January 28, 2016
The idea of “deskilling” has incited considerable chatter in the contemporary art sphere in the past decade. In economics the term refers to the technically undemanding labor performed by most modern industrial workers. In art discourse it identifies the deliberate rejection of traditional craft in the service of conceptual provocation and expressive freedom.
While today’s art abounds in insouciant, apparently slapdash, clumsy, lazy and otherwise deskilled works, not all artists have deskilled themselves. Many are those who you might call — not pejoratively — semiskilled. Their techniques come not from the grand tradition of realistic representation extending from Velázquez and Vermeer to 19th-century academicians like William-Adolphe Bouguereau. Rather, they draw on methods associated with commercial illustration and design in order to play with public signifiers and personal poetics.
“Flatlands,” an engaging small show in the Whitney Museum of American Art’s nicely proportioned lobby-level gallery, presents a dozen works from the past three years by five young (all born since 1980) semiskilled painters. As the exhibition’s organizers, the Whitney assistant curators Laura Phipps and Elisabeth Sherman, observe in an online essay about the show, the artists in “Flatlands” “share an interest in the surface of their works, an attention to the design and finish that is reminiscent of the concerns of pattern or product design.” Fortunately, the show is more interesting, visually as well as conceptually, than this dry characterization seems to promise.
Mathew Cerletty’s highly finished paintings deal cleverly in contradictory illusions. The Magritte-like “Night Puddle” depicts a wide field of lush grass under a dark sky and a full moon. An irregular opening in the grass reads paradoxically as both a watery puddle and as an irregular window to the sky. In “Shelf Life,” Mr. Cerletty fills a 4-foot-by-5-foot canvas with the fourth wall of an aquarium populated by bright little fish, green plants and a glowing purple rock, all against a beautiful, deep-blue background. Mildly psychedelic, it smartly equates the actual painting and the illusory fish tank as hypnotic visual objects.
With a silky-smooth touch, Orion Martin creates mysterious, psychologically charged images that call to mind works by the German Pop-Surrealist Konrad Klapheck and the Chicago Imagist Art Green. “Bakers Steak” depicts a green-glass-shaded brass lamp and a centered quartet of illusory brass rings seeming to perforate the picture. White flowers on serpentine green stems emerge from the darkness within and beyond the rings as if from the painting’s own unconscious. “Triple Nickel, Tull” features a Victorian-style, high-heeled, knee-length boot against a blurry, architectural background. With all its laces and lace holes carefully described, the boot intimates a Freudian, fetishistic vibe.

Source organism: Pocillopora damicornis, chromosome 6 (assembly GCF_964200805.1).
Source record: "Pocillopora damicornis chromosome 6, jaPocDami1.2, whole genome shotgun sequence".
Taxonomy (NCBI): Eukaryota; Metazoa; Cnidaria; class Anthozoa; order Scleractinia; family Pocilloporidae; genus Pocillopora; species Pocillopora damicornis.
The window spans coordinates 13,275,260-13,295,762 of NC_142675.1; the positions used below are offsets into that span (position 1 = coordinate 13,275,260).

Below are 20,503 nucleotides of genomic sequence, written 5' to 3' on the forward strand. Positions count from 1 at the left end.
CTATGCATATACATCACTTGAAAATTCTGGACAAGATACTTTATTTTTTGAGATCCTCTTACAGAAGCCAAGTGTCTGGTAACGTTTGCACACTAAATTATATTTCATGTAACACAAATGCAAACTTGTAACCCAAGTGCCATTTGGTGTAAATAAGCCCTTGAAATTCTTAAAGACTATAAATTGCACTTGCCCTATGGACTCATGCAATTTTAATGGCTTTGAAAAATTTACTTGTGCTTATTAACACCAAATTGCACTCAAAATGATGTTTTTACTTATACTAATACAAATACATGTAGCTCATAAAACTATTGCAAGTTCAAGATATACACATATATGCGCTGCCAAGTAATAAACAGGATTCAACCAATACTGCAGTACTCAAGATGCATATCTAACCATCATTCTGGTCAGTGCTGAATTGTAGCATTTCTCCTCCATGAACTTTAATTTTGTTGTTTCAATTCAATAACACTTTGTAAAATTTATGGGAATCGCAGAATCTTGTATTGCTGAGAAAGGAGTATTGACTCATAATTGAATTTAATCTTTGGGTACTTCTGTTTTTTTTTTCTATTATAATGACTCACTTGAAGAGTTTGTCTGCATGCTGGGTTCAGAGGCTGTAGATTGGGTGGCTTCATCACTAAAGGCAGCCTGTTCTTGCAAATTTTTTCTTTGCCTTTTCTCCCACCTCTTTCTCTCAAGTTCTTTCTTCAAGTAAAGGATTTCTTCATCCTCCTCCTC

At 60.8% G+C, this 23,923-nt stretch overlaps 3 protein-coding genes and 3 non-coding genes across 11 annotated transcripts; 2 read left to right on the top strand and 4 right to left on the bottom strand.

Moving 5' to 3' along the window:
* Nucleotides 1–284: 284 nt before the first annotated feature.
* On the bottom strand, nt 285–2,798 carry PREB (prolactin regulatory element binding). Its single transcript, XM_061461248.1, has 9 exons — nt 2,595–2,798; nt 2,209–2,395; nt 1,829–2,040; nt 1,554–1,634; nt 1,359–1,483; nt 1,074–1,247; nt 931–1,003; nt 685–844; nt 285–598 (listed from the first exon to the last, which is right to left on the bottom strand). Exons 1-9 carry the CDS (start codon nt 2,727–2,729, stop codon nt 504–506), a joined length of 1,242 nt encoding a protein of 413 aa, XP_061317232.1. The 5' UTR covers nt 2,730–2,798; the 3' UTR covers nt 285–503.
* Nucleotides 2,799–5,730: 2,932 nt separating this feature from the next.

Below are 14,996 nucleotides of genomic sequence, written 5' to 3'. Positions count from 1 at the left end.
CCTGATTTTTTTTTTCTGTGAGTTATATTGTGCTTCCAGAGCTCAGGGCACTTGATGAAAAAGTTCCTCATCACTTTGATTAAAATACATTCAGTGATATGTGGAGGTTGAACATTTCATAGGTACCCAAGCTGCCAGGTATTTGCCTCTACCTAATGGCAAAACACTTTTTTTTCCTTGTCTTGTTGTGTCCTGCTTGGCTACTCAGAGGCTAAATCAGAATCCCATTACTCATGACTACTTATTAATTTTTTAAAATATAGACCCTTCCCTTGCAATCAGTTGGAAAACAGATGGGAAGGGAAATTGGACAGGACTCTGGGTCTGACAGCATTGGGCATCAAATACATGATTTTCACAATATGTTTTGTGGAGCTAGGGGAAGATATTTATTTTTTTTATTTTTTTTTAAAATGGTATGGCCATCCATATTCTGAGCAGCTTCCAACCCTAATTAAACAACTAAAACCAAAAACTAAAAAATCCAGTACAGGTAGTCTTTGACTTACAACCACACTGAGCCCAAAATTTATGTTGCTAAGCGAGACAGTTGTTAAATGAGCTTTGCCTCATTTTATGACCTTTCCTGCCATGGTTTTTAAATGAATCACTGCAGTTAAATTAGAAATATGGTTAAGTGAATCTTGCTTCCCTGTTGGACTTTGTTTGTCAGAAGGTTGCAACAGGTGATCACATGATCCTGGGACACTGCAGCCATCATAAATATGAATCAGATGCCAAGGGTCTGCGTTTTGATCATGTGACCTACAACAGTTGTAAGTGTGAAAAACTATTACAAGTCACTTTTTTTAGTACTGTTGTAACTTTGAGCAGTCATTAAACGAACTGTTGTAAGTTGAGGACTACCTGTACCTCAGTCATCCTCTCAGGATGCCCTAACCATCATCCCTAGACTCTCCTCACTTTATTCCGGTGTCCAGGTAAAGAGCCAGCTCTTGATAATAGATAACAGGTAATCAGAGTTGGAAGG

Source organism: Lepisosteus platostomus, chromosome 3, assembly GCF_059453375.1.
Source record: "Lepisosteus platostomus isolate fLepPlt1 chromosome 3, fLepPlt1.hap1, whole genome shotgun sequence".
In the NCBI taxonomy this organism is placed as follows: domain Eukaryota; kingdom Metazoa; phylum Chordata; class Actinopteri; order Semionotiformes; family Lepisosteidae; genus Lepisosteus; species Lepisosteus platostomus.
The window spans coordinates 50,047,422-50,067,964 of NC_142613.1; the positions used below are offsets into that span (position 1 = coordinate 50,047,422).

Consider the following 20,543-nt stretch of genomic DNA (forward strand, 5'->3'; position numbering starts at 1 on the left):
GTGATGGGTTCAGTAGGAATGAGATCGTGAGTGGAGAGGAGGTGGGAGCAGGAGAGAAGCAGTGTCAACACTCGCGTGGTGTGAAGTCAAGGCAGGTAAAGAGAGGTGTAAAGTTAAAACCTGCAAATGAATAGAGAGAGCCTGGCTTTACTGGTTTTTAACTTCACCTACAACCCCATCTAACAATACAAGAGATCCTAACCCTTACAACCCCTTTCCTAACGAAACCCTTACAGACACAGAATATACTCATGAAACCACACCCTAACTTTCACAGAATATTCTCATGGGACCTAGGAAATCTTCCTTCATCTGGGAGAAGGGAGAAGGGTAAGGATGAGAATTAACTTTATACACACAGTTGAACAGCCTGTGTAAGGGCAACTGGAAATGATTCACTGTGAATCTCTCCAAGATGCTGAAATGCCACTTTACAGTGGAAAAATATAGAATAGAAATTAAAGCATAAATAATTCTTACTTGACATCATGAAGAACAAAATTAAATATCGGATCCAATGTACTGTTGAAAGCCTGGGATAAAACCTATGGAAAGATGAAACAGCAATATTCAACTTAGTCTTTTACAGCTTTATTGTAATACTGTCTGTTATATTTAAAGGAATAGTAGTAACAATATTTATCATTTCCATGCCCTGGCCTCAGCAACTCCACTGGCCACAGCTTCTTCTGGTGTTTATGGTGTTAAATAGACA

Jamian Juliano-Villani paints wildly heterogeneous montages of images drawn from all kinds of sources, from scientific illustrations to comic books. “Boar’s Head, a Gateway, My Pinecone” depicts a modern apartment in which a spectral figure draped in black with an animal skull head, a much enlarged blue sea horse and a pine cone are impaled on a giant metal skewer. It’s funny and bizarre like a surrealistic scene in a David Lynch movie. “The Snitch,” in which a scary, long-legged, puppetlike figure constructed from orange-and-white traffic cones strides through an underwater rock garden, could be a child’s nightmare.
The neatly outlined compositions on two large canvases by Caitlin Keogh resemble pages from a morbid coloring book for grown-ups. “Intestine and Tassels” depicts the outline of a woman’s torso with a rendering of the human digestive tract inside and a rope with tasseled ends encircling the shoulders. “Vines,” in which colorful flowers and vines are laid on top of a book open to a picture of a rib cage, similarly meditates on life and mortality.
The show’s biggest, most visually and socially assertive painting is Nina Chanel Abney’s 18-foot-wide “Hothouse.” Made mainly of flattened, stenciled forms in high-contrast colors, it pictures what appears to be a scene in a strip club. Seven women and a man, all nude, provocatively pose amid a flurry of symbols and letters representing an environment of commercialized lust. It’s a terrifically energetic, feminist update of Picasso’s brothel painting “Les Demoiselles d’Avignon.”
It’s noteworthy that all these five painters have B.F.A. or M.F.A. degrees from high-caliber studio art programs. They come from a system that encourages students to reinvent art for themselves and to figure out whatever skills they need to convey with maximal efficiency whatever they have in mind. In that sense, most M.F.A. holders are self-taught. Far from outsiders, however, the good ones are, like the artists of “Flatlands,” acutely wised up semioticians, savvy players with the tropes, memes and cultural politics of the Age of the Internet.